But the real kicker is how effortlessly the Roam integrates into the existing Sonos ecosystem. If you already own a Sonos soundbar or other Sonos speakers, you can easily loop the Roam into your multi-room audio setup. The Sonos app makes managing this entire system a breeze. In essence, the Sonos Roam isn’t just a portable speaker; it’s an all-in-one sonic experience that stands head and shoulders above the competition. If you’re in the market for a portable speaker that offers a blend of convenience and superior audio, the Sonos Roam is the clear choice.

Sonos RoamSonos Roam
Sonos Roam
Decent audio • IP67 durability • Well-featured app
A built-in support for voice assistance along with Wi-Fi and Bluetooth connectivity.
Sonos Roam is a portable speaker that operates over Bluetooth and Wi-Fi and offers an IP67 rating. The app allows voice assistance and pairs the speaker with other devices.

The Sonos Arc is a premium soundbar with Dolby Atmos


If you want the most immersive home theater experience that money can buy (from Sonos), you need the Sonos Arc. The Arc shares features with the Sonos speaker lineup, like smart assistant voice access, AirPlay 2 support, and more.

This large soundbar houses 11 drivers for loud, engaging audio reproduction, and its low-profile design allows it to blend in with the rest of your furniture. Avid movie watchers will enjoy the Speech Enhancement feature, which is a separate sound profile that’s specifically tuned to prioritize dialogue clarity during scenes when actors speak quietly or when loud action occurs in the background.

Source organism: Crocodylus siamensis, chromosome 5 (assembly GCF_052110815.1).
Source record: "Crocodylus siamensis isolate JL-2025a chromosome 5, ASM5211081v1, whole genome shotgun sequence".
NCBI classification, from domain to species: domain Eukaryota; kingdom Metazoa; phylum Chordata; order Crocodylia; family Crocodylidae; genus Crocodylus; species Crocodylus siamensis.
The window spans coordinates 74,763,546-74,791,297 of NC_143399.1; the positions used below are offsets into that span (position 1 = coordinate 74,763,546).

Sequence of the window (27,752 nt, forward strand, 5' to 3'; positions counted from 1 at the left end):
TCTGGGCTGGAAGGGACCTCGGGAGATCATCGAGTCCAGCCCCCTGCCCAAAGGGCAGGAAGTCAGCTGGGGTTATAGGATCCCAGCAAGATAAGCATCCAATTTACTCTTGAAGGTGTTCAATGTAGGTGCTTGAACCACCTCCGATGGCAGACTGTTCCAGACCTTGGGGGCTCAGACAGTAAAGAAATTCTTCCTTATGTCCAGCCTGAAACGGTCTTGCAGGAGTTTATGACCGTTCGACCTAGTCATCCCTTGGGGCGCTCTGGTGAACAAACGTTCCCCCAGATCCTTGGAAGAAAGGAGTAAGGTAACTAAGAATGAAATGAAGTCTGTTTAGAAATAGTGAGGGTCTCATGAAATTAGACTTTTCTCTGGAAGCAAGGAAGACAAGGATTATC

As with all other Sonos speakers, you can easily connect the Sonos Arc to other first-party peripherals like the Sonos Sub and Sonos One speakers. The Arc is made for TVs larger than 49 inches, while the Beam is for TVs smaller than 49 inches. They’re very similar soundbars, though the Beam lacks Dolby Atmos support.

Sonos ArcSonos Arc
Sonos Arc
MSRP: $899.00
Bring all your entertainment to life with the extraordinarily realistic sound of Arc, the premium smart soundbar for TV, movies, music, and more. Surround yourself in the story with 3D sound from Dolby Atmos, and enjoy control with your TV remote, your voice, the Sonos app, and Apple AirPlay 2.

Why is the Sonos One (Gen 2) the best Sonos speaker?

Sonos One Gen 2) on a side table with curtains and string lights in the background.
Setting up the Sonos One Gen 2) is no simple task, but once you do it, you will never have to do it again, even if you unplug it.

The Sonos One (Gen 2) is the best Sonos speaker for most people because it’s a good size and offers powerful smart features for an affordable price (relative to Sonos’ other offerings, that is). Right out of the box, you get support for Amazon Alexa and Google Assistant along with Apple Music, Pandora, Spotify, and YouTube Music integration. Aside from the initial setup process, you don’t need your smartphone to enable these streaming services and can use your voice to enable playback through them.

While you don’t get an official IP rating, the mainly metal speaker is humidity-resistant. With a design like this, you can keep the Sonos One (Gen 2) in the bathroom and don’t have to worry about shower steam damaging its internals. You may need to dry your hands off before interacting with the touch panel, but again, you can bypass this altogether with a simple “Hey Google” or “Hey Alexa.”